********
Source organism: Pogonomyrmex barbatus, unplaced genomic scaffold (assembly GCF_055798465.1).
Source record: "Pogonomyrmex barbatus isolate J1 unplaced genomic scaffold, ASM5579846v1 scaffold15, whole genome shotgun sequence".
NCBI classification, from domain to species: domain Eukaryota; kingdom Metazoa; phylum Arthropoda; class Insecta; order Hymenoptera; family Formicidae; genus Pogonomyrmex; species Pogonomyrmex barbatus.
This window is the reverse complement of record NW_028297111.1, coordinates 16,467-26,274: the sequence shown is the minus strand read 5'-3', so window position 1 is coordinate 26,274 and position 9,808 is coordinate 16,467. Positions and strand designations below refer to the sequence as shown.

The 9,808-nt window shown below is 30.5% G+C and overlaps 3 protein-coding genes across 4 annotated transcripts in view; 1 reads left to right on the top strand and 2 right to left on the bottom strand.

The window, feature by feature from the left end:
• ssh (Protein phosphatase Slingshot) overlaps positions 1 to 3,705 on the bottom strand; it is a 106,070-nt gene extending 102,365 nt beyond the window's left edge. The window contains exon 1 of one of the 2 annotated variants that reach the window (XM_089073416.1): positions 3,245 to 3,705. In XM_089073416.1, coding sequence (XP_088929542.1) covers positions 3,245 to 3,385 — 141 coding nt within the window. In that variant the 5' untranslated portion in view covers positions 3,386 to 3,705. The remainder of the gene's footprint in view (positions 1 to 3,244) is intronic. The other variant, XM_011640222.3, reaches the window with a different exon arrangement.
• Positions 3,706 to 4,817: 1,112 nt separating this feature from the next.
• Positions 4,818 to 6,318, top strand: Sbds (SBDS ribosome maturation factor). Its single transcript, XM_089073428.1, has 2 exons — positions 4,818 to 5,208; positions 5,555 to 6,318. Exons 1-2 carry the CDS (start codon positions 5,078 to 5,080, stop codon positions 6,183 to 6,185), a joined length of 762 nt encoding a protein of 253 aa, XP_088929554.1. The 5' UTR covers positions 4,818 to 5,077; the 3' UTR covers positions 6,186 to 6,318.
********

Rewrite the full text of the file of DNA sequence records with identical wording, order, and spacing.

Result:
Source organism: Pogonomyrmex barbatus, unplaced genomic scaffold (assembly GCF_055798465.1).
Source record: "Pogonomyrmex barbatus isolate J1 unplaced genomic scaffold, ASM5579846v1 scaffold15, whole genome shotgun sequence".
NCBI classification, from domain to species: domain Eukaryota; kingdom Metazoa; phylum Arthropoda; class Insecta; order Hymenoptera; family Formicidae; genus Pogonomyrmex; species Pogonomyrmex barbatus.
This window is the reverse complement of record NW_028297111.1, coordinates 16,467-26,274: the sequence shown is the minus strand read 5'-3', so window position 1 is coordinate 26,274 and position 9,808 is coordinate 16,467. Positions and strand designations below refer to the sequence as shown.

The 9,808-nt window shown below is 30.5% G+C and overlaps 3 protein-coding genes across 4 annotated transcripts in view; 1 reads left to right on the top strand and 2 right to left on the bottom strand.

The window, feature by feature from the left end:
• ssh (Protein phosphatase Slingshot) overlaps positions 1 to 3,705 on the bottom strand; it is a 106,070-nt gene extending 102,365 nt beyond the window's left edge. The window contains exon 1 of one of the 2 annotated variants that reach the window (XM_089073416.1): positions 3,245 to 3,705. In XM_089073416.1, coding sequence (XP_088929542.1) covers positions 3,245 to 3,385 — 141 coding nt within the window. In that variant the 5' untranslated portion in view covers positions 3,386 to 3,705. The remainder of the gene's footprint in view (positions 1 to 3,244) is intronic. The other variant, XM_011640222.3, reaches the window with a different exon arrangement.
• Positions 3,706 to 4,817: 1,112 nt separating this feature from the next.
• Positions 4,818 to 6,318, top strand: Sbds (SBDS ribosome maturation factor). Its single transcript, XM_089073428.1, has 2 exons — positions 4,818 to 5,208; positions 5,555 to 6,318. Exons 1-2 carry the CDS (start codon positions 5,078 to 5,080, stop codon positions 6,183 to 6,185), a joined length of 762 nt encoding a protein of 253 aa, XP_088929554.1. The 5' UTR covers positions 4,818 to 5,077; the 3' UTR covers positions 6,186 to 6,318.